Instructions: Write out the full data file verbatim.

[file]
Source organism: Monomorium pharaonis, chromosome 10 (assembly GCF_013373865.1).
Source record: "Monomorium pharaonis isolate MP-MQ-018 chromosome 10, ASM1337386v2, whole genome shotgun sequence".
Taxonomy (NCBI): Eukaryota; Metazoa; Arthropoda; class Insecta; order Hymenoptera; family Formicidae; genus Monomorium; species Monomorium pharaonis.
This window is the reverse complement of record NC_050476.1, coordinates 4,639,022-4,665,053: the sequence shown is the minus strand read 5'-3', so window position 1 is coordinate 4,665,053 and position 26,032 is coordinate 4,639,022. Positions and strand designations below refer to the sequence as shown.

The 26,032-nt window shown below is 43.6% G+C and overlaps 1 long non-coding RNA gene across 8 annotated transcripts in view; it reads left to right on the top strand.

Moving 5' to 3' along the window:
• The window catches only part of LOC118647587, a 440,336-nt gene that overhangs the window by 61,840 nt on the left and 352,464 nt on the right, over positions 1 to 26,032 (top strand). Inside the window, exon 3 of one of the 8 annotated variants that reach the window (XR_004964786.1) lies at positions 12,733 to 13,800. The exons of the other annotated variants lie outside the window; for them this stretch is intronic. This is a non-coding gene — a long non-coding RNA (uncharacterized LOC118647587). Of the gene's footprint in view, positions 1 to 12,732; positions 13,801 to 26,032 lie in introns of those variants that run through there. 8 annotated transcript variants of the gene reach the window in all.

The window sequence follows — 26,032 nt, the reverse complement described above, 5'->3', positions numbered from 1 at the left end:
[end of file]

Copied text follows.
Source organism: Monomorium pharaonis, chromosome 10 (assembly GCF_013373865.1).
Source record: "Monomorium pharaonis isolate MP-MQ-018 chromosome 10, ASM1337386v2, whole genome shotgun sequence".
Taxonomy (NCBI): Eukaryota; Metazoa; Arthropoda; class Insecta; order Hymenoptera; family Formicidae; genus Monomorium; species Monomorium pharaonis.
This window is the reverse complement of record NC_050476.1, coordinates 4,639,022-4,665,053: the sequence shown is the minus strand read 5'-3', so window position 1 is coordinate 4,665,053 and position 26,032 is coordinate 4,639,022. Positions and strand designations below refer to the sequence as shown.

The 26,032-nt window shown below is 43.6% G+C and overlaps 1 long non-coding RNA gene across 8 annotated transcripts in view; it reads left to right on the top strand.

Moving 5' to 3' along the window:
• The window catches only part of LOC118647587, a 440,336-nt gene that overhangs the window by 61,840 nt on the left and 352,464 nt on the right, over positions 1 to 26,032 (top strand). Inside the window, exon 3 of one of the 8 annotated variants that reach the window (XR_004964786.1) lies at positions 12,733 to 13,800. The exons of the other annotated variants lie outside the window; for them this stretch is intronic. This is a non-coding gene — a long non-coding RNA (uncharacterized LOC118647587). Of the gene's footprint in view, positions 1 to 12,732; positions 13,801 to 26,032 lie in introns of those variants that run through there. 8 annotated transcript variants of the gene reach the window in all.

The window sequence follows — 26,032 nt, the reverse complement described above, 5'->3', positions numbered from 1 at the left end: